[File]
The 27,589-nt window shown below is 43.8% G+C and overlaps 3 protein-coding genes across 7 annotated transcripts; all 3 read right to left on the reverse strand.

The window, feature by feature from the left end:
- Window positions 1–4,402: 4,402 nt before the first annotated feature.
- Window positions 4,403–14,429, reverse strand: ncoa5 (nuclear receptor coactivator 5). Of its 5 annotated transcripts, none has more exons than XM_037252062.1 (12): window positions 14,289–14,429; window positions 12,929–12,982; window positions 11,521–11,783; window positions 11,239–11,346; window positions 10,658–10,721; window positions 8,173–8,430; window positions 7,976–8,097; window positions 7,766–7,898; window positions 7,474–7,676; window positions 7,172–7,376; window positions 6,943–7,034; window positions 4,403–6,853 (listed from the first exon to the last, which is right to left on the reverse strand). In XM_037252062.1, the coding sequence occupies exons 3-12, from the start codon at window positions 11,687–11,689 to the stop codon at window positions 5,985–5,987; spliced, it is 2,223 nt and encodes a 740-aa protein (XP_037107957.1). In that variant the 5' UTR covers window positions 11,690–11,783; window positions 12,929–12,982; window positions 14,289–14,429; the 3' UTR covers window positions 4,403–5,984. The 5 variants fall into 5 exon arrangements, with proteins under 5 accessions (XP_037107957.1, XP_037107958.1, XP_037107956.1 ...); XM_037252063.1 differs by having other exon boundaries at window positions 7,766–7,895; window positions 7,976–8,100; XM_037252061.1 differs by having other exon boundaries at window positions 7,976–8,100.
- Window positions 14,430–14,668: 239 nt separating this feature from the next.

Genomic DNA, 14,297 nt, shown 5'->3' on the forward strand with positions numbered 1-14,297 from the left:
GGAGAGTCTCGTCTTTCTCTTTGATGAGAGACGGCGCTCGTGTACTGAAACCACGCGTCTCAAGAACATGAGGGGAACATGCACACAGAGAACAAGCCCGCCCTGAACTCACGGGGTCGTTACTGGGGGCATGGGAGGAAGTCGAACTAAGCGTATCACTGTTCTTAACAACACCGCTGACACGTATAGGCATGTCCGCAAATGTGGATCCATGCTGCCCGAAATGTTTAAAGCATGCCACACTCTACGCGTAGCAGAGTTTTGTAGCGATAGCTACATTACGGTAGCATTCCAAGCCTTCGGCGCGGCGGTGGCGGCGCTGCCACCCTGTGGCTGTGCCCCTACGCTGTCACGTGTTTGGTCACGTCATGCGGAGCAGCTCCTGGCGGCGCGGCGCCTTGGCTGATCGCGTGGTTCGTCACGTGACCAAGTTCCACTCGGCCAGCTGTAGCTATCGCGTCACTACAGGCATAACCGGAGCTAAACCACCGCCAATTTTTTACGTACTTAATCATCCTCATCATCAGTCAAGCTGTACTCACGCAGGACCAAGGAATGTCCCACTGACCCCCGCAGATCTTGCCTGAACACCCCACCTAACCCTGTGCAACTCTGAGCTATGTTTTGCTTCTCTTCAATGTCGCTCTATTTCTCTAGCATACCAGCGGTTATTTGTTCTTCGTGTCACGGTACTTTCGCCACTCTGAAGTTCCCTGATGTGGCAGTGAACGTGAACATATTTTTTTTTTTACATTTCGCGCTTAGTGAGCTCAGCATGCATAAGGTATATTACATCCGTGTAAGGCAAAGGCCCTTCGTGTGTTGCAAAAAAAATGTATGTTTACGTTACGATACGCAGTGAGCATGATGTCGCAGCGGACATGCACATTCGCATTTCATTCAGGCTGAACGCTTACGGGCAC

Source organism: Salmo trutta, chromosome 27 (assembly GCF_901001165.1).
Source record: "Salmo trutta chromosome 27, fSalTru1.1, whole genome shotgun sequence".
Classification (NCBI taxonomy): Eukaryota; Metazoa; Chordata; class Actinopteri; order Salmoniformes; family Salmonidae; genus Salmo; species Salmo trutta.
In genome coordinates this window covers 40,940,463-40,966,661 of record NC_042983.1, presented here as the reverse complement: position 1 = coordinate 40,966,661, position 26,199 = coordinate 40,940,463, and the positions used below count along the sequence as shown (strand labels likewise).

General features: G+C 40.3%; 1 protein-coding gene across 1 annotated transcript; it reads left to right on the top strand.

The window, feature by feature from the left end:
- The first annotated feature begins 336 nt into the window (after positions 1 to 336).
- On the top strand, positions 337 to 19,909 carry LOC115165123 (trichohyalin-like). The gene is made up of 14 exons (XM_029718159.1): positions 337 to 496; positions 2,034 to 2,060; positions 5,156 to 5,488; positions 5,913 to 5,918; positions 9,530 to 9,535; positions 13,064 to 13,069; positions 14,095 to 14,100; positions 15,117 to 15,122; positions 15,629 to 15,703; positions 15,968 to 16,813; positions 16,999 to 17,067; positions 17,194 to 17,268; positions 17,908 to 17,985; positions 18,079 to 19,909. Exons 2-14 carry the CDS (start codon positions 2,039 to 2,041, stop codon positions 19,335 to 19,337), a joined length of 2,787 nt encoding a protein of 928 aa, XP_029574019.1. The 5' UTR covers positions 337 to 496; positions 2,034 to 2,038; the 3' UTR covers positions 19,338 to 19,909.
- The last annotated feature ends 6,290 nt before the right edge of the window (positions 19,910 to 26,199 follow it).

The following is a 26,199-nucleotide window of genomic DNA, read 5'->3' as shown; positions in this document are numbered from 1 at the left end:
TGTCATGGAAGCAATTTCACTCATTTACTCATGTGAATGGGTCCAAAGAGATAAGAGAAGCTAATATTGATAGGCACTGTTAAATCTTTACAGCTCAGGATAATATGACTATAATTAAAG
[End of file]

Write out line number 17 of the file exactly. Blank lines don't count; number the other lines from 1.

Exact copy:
The following is a 26,199-nucleotide window of genomic DNA, read 5'->3' as shown; positions in this document are numbered from 1 at the left end: